When Chavez got out of prison in 1994, he began campaigning with his Movimiento V Republica [MVR], and Castro gave Chavez a hero's welcome when he visited Havana that year. In 1998 the Movimiento al Socialismo party announced its support for Chavez's presidential bid, and a group of leftist parties allied around his MVR won 34 percent of the seats in Congress.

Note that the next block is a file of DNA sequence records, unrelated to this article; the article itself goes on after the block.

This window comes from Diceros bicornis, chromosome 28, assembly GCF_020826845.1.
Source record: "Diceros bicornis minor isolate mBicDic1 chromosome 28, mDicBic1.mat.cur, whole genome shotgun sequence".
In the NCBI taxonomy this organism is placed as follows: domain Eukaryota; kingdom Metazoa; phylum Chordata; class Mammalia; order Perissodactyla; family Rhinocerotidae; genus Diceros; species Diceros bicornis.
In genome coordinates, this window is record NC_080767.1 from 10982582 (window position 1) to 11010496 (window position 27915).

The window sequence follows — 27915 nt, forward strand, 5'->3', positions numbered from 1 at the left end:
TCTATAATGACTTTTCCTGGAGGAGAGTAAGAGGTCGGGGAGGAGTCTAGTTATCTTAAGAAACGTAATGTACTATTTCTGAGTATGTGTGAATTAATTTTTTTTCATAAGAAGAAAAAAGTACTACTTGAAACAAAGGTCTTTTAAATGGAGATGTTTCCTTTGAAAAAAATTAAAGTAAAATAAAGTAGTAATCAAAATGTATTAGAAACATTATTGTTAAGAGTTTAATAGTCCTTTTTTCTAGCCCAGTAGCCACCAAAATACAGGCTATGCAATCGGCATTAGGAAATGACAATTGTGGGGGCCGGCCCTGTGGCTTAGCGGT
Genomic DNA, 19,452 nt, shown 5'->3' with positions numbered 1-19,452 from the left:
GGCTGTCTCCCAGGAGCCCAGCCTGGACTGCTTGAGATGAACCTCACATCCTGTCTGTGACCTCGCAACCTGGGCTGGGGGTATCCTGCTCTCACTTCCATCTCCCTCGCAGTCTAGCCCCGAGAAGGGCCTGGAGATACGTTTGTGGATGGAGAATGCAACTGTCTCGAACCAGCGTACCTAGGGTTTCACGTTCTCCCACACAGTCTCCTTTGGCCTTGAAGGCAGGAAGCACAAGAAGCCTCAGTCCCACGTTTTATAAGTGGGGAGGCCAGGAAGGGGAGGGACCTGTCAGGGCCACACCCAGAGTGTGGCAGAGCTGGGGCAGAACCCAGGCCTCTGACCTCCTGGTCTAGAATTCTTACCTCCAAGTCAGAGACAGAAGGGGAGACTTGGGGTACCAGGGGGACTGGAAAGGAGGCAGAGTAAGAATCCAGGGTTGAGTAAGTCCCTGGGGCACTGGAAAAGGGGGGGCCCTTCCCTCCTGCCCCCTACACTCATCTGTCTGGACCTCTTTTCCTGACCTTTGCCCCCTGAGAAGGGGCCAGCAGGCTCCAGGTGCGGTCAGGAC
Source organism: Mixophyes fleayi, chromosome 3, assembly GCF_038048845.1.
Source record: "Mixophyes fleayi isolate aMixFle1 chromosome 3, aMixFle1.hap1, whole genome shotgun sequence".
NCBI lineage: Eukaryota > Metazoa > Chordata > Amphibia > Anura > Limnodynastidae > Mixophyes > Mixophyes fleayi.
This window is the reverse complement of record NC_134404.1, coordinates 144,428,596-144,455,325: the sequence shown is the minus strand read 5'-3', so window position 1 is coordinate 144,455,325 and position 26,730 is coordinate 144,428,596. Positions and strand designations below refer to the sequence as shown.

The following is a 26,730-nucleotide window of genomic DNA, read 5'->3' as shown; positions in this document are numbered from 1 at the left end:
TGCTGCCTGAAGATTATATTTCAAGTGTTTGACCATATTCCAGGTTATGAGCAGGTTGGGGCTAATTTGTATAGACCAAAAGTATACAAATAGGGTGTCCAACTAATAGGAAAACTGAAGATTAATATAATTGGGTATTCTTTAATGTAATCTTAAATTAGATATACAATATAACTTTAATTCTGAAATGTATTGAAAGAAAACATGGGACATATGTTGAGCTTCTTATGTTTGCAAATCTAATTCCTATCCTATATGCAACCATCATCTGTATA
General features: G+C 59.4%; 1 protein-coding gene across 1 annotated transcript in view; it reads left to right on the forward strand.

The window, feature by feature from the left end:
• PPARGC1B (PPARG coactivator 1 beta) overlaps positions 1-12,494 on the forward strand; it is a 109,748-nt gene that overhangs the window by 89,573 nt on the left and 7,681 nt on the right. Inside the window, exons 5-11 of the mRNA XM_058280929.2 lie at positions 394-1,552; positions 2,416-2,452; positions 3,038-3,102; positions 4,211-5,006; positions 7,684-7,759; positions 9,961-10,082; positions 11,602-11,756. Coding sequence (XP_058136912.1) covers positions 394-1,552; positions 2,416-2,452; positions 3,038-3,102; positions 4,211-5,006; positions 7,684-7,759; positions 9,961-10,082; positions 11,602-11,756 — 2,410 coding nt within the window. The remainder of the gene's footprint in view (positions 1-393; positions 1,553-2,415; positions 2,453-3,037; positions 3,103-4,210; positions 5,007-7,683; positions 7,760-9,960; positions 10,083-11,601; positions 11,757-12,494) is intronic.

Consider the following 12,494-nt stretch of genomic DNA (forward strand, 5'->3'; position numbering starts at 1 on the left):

Hugo Chavez won the presidency in December 1998, after campaigning for far-reaching reform, constitutional change, and a crackdown on corruption. Chavez won by a landslide margin that left the two-party system that had previously dominated national politics in ruins. Until the 1998 elections, the Democratic Action (AD) and the Christian Democratic (COPEI) parties dominated the political environment at both the state and federal level. His programs alienated much of the upper and upper-middle class while retaining the enthusiastic support of poorer Venezuelans. His platform called for the creation of a National Constituent Assembly to write a new constitution for Venezuela. Chavez's argument that the existing political system had become isolated from the people won broad acceptance, particularly among Venezuela's poorest classes, who had seen a significant real decline in their living standards over the previous decade and a half. The National Constituent Assembly (ANC), consisting of 131 elected individuals, convened in August 1999 to begin rewriting the Constitution. In free elections, voters gave all but six seats to persons associated with Chavez's movement. Venezuelans approved the ANC's draft in a referendum on 15 December 1999.